The European Health Management in Transition book series seeks to tackle “all the ‘disruptive’ changes that are re-framing the health way management needs to develop within health systems and organisations” (pxxi). This volume, which is edited by Axel Kaehne and Henk Nies, focusses on the management contribution to integrated care. A total of 25 authors around the globe provide practical solutions to common problems and dilemmas faced by health and care systems seeking to become more person centred and coordinated. After an initial introduction to the meaning and purpose of integrated care, the book consists of eight chapters which deals with a distinct domain of change.
The introductory chapter defines Integrated Care based upon the framework of Valentijn et al (2013). Beside the functional dimensions of integration on different levels, the chapter emphasises that care should be aligned with what a patient or user values most and this principle is reflected throughout the book. Chapter 2 outlines how integrated care initiatives can be funded through a framework based on the possible integrators, the existing payment models, and additional funding models. Chapter 3 on leadership considers frameworks which reflect leadership behaviours to support integration and develop supportive organisational cultures. It underlines that leadership is not only needed in formal positions, but on every level of a health and care system including by frontline professionals.
Engaging patients in the process of planning and delivering of integrated care services is the focus of Chapter 4. The principles of patient involvement and design thinking are brought to life through a fascinating case study from Queensland. The next two chapters consider the dynamics of collaboration between different stakeholders and professionals. Chapter 5 discusses the “social dimensions of care integration” and highlights that professionals have their own competencies, resources, interests and legislative space. They will therefore need to be guided by managers to move away from competition or power differentials and enhance their motivation by hearing everyones’ voices. Although main objectives and desires of professionals and programmes are often driven by the same values, these values can also be in conflict. Chapter 6 provides practical steps and exercises on how common ground and mutual understanding of values can be developed. Chapter 7 focusses on digital health and the importance of a co-design mindset in developing or adopting technology.
The final two chapters address how integrated care programmes can be implemented and evaluated. The inter-professional and cross-organisational dynamics are identified as key challenges of implementing integrated care with Kotter’s framework then used to guide the reader through a positive change process. The book concludes with four approaches to evaluate integrated care based on the logic model of the integrated care programme and the purpose of the evaluation.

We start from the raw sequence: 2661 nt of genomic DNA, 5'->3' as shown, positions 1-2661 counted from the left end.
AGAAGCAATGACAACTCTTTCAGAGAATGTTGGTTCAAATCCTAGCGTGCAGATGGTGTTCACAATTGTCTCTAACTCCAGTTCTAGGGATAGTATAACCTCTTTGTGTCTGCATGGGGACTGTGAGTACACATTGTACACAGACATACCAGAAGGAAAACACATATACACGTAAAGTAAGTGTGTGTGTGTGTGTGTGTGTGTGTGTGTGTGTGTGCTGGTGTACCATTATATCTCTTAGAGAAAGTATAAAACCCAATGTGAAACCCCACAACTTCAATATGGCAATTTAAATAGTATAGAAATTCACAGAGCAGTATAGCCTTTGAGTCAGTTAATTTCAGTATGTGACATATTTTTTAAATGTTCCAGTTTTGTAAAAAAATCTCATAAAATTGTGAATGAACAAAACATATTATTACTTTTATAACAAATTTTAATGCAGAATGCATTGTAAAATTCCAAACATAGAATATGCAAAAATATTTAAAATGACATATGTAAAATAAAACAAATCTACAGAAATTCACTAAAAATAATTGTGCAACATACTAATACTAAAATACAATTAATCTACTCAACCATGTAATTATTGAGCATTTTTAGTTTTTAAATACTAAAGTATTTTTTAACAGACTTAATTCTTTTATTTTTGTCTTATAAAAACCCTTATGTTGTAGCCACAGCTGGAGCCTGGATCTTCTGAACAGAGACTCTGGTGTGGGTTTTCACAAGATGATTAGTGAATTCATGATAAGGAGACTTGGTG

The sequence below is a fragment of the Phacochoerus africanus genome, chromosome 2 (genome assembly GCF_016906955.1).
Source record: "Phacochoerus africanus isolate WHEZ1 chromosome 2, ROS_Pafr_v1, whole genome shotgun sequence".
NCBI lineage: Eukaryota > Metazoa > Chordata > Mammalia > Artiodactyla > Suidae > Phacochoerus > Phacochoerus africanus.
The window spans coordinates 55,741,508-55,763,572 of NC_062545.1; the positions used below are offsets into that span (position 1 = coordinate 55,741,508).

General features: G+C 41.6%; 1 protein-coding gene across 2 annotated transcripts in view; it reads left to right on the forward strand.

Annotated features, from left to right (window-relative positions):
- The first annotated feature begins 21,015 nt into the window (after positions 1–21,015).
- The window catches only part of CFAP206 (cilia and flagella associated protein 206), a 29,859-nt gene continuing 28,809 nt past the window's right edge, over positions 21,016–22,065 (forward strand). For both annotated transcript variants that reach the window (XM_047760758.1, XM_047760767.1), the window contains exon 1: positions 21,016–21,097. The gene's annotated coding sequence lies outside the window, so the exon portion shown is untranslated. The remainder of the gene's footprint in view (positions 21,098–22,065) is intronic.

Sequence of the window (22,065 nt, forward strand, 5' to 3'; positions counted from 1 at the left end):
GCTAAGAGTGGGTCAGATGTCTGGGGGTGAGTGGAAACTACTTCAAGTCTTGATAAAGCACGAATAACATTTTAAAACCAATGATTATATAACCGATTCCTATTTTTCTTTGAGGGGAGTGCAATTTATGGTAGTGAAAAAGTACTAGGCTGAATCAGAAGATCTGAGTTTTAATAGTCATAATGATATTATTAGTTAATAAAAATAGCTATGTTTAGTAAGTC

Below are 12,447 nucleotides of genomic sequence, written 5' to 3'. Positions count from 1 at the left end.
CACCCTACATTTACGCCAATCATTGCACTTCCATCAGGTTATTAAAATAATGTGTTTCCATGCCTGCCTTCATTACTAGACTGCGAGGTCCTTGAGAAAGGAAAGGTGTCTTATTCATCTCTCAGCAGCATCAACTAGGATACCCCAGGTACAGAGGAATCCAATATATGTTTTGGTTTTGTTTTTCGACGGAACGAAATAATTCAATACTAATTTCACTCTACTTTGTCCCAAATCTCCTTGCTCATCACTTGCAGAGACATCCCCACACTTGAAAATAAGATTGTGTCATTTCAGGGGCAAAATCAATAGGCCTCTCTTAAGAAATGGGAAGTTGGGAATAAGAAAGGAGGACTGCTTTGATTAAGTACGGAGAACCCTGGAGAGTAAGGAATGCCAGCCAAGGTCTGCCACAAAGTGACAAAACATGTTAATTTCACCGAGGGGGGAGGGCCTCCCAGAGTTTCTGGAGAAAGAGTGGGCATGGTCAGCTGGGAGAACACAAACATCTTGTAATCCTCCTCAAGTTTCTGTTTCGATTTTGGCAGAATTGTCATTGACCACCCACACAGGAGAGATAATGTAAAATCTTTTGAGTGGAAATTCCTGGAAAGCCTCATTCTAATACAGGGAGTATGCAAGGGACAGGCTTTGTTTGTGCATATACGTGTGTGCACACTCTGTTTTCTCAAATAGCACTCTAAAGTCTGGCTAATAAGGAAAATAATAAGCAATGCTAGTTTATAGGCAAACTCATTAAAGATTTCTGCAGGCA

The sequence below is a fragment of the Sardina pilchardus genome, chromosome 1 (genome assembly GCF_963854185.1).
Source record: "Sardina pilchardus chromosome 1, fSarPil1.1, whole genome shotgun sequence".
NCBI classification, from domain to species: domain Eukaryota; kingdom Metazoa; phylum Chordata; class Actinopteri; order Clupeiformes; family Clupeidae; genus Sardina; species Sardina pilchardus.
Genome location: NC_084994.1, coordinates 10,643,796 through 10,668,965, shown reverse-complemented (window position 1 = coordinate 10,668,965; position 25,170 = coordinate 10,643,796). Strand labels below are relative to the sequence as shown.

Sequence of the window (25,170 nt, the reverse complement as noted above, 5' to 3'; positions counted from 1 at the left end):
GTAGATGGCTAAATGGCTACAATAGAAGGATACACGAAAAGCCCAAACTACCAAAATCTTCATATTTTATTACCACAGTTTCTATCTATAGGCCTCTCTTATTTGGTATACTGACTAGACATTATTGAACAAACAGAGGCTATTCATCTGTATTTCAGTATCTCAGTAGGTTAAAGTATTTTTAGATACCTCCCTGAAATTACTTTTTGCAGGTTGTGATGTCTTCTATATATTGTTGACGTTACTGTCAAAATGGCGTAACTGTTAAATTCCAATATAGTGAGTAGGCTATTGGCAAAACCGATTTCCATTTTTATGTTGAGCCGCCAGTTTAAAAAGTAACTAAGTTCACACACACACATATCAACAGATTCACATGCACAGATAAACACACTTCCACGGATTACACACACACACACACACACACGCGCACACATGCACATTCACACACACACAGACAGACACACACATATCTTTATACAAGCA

The book provides an accessible and informative introduction to the rationale, concepts and implementation of integrated care. Relevant academic theories and research are drawn upon and sucessfully connected with application in practice. The chapters not only cover the traditional building blocks of integrated care but add in new thinking and opportunities, such as leadership, social dimensions and use of technology. The authors bring credibity in their respective fields with their international spread ensuring that learning goes beyond a particular region or health system. The chapters are of good length – long enough to provide a good level of insights, but short enough that a busy reader should not feel intimidated.
Perhaps reflecting its origins, the book is more orientated to those working in clinical health care settings rather than those working within social services and / or the community sector but will still have relevance for all. It would have been helpful to consider issues relating to the frontline workforce such as new job roles, team development and training and education. The inclusion of practical case studies in all chapters would have brought further life to the theory and research and a more obvious theming of the order of chapters would have enabled further connection between the chapters. These are though minor critiques – the book is a helpful and well written collection.
This book is highly recommended to health care managers, professionals and researchers who are looking for an informed introduction to the field of integrated care. It rightly avoids the temptation to provide straightforward answers and tick box guidance on how to better integrate care. Instead it responds to the complexity of the task by providing informed insights on how to understand the context and challenges and work with stakeholders to develop impactful and sustained solutions.
The authors have no competing interests to declare.